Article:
JS: One of the things that I know over the recent years, you’ve been looking after the Parish Council here in Finmere. What sort of things did you have to do as Clerk?

GB: Well, there wasn’t a lot doing but we started the Parish Council in 1954. I was a member of the Parish Council. Then we had a little difficulty in getting someone to take on the Clerk’s job and being as I was not doing anything at the time, I took it on just to occupy my mind and I carried on with it for seventeen years.

JS: So it was a temporary job that lasted seventeen years?

GB: Yes. I was on it in the first place and I was only going to do it for twelve months. But anyway that’s how it ended up. Seventeen year.

JS: Did you ever regret it?

GB: No, no. No, well, a matter of fact, I should still have carried on but what with rheumatism and that I couldn’t get to the meetings. So I was forced to give it, but I’ve only given it up now two years, two years since I gave it up.

JS: What sort of changes have you seen here in the village?

GB: Well, the biggest change were building the council houses and that and, I don’t if there is much other.

JS: Of course, there is the new school right opposite your house.

GB: Oh yes, the new school. The school, that’s supposed to be the first one of its type built in the country.

JS: I’ve already been over there to talk to Miss Bates earlier this afternoon. I must say, I was very impressed with it. It’s very smart.

GB: Yes. Well, there’s a lot of visitors. they come, even bus loads come, to have a look over it from all over the country.

JS: One of the other things that always takes place in villages is sport. Is there any sort of sport that goes on here in Finmere?

GB: Oh yes. We have got a sports club that’s been running since 1947. I was secretary of that for, funnily enough, seventeen years, the same as Clerk to the parish council. And the cricket done very well winning the cup seven years running. Football, we wasn’t quite so good but we have won one or two competitions.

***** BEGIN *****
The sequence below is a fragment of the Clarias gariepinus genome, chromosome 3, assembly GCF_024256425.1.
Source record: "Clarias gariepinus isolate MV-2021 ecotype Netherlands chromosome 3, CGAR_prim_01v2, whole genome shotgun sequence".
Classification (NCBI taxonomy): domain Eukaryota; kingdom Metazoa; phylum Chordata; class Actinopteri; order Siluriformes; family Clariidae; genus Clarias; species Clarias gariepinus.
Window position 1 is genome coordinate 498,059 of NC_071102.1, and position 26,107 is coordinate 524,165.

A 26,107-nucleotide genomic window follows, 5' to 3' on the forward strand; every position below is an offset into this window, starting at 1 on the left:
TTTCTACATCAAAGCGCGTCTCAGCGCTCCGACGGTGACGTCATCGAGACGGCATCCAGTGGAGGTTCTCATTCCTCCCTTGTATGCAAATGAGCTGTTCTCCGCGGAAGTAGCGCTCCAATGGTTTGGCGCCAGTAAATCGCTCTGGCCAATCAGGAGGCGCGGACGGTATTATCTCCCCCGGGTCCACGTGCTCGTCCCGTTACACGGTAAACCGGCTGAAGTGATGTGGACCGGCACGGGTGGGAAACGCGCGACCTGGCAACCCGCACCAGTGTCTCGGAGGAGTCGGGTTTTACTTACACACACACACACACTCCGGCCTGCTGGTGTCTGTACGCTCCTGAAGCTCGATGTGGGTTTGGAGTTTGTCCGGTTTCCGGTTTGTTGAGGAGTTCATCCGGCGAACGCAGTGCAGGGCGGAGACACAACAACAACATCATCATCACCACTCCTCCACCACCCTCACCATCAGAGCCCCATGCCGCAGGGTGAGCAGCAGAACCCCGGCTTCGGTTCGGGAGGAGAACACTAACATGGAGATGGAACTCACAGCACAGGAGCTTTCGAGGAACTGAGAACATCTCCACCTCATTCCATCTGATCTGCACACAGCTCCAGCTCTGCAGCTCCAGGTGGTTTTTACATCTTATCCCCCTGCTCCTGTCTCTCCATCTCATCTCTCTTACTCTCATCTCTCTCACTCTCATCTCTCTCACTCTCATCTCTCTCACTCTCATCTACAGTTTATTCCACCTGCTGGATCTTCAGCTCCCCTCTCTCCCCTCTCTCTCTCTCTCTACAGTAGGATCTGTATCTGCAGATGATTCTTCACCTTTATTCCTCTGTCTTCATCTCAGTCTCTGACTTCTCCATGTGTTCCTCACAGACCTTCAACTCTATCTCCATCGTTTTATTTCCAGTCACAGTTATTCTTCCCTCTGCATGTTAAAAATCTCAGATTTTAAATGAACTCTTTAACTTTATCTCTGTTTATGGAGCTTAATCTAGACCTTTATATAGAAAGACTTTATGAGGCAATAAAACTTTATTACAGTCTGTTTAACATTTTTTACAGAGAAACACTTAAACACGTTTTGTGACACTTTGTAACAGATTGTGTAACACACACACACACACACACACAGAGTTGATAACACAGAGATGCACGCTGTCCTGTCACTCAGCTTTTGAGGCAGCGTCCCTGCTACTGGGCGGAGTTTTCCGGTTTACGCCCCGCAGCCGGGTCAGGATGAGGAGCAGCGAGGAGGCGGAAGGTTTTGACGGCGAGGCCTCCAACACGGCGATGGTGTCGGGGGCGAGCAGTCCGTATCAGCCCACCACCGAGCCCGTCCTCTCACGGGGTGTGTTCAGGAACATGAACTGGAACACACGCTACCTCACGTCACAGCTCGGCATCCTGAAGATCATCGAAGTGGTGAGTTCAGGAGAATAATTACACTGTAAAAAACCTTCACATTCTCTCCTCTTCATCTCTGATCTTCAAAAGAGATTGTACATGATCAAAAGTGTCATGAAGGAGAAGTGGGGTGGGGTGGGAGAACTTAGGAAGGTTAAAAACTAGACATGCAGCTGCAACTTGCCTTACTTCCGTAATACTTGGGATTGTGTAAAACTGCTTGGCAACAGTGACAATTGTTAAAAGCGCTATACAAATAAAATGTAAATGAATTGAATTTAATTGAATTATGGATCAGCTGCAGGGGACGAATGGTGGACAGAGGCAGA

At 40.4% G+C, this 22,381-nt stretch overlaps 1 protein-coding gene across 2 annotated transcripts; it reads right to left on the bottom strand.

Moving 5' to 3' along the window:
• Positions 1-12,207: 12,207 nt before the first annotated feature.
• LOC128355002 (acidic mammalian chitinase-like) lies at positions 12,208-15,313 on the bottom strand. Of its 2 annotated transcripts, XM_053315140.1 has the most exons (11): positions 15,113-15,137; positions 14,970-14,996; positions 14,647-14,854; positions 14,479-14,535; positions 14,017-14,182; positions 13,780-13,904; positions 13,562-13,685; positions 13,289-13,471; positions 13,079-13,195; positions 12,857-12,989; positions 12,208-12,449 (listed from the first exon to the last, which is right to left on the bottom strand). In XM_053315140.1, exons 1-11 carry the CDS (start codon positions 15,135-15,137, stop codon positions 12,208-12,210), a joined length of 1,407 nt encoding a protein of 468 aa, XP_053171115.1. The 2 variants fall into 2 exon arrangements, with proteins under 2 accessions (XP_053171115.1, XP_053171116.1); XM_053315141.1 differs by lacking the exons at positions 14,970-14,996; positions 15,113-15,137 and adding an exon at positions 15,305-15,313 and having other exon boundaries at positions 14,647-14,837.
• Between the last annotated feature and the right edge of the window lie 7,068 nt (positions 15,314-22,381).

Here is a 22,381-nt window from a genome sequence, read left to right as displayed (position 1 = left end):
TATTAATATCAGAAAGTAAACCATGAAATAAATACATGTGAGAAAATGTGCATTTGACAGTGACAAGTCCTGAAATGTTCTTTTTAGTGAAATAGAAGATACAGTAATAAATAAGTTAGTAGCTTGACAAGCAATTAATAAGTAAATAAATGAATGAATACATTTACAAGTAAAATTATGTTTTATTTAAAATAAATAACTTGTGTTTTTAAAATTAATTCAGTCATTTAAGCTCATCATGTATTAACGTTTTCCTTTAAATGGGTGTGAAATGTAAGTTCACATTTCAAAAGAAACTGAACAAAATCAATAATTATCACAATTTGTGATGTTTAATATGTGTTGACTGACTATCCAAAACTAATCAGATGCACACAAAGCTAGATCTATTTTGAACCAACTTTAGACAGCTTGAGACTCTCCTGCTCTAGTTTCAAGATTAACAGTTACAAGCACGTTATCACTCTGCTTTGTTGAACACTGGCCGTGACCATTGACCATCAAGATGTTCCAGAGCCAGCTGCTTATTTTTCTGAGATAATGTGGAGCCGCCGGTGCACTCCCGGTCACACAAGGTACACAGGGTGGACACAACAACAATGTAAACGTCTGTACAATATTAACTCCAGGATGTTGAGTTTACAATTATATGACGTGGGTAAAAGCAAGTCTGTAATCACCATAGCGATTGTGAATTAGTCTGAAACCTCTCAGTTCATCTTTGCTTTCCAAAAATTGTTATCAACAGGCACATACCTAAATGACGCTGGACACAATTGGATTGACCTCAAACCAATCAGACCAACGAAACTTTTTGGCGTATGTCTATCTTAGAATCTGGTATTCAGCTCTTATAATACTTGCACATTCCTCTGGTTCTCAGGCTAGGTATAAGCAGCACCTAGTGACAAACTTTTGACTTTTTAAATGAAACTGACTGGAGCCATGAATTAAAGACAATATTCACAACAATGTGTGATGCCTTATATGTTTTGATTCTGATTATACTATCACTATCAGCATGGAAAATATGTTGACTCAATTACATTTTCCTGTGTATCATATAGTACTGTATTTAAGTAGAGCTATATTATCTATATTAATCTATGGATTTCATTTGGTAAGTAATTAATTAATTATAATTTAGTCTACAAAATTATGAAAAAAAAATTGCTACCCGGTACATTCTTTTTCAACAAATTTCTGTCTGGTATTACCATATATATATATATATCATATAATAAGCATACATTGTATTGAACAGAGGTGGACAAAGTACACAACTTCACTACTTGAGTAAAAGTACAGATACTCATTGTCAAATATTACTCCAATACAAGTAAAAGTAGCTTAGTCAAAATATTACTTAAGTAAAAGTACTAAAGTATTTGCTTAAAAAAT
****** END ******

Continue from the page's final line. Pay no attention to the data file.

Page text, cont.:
JS: How many people would there be here in the village.

GB: If I remember rightly, its about 280. There may be one or two more, or one or two less, but somewhere round about that.

JS: Now it strikes me that the county boundary must be somewhere around here. Where abouts is it exactly.

GB: Yes, well this village is right on the boundary of Bucks and Oxfordshire.

JS: Finmere itself being in Oxfordshire?

GB: Yes.

JS: Whereabouts did the boundary run?

GB: From Newton Purcell up here to Finmere, it’s the main road, the main Oxford road. And then it goes off as bridleway, what was an old Roman road, away towards the boundary, the river, of Bucks and Oxford again.

JS: Of course, you live fairly close to Finmere House. It’s only just down the road from you. Do you know anything of its history?

GB: Well, its supposed to have been the home at some time of one of Henry VIII’s wives, Jane Seymour. The room that she was supposed to occupy, I was doing a little job for the owner then, in the room. It was a bright hot day. I got my jacket off and all at once it came over cold and I had to put my jacket on. And I passed a remark about it to Mrs Symes-Thompson, the owner, and she laughed and said probably it was Jane Seymour’s ghost.

JS: Is it renowned for being haunted?

GB: Well, they do say it was haunted, but Mrs Symes-Thompson told me she’d never seen nor heard anything, and she’d live there for a good many year.

JS: Do you believe in ghosts?

GB: No, that I don’t. No.

Our thanks to the BBC for permission to publish this transcript.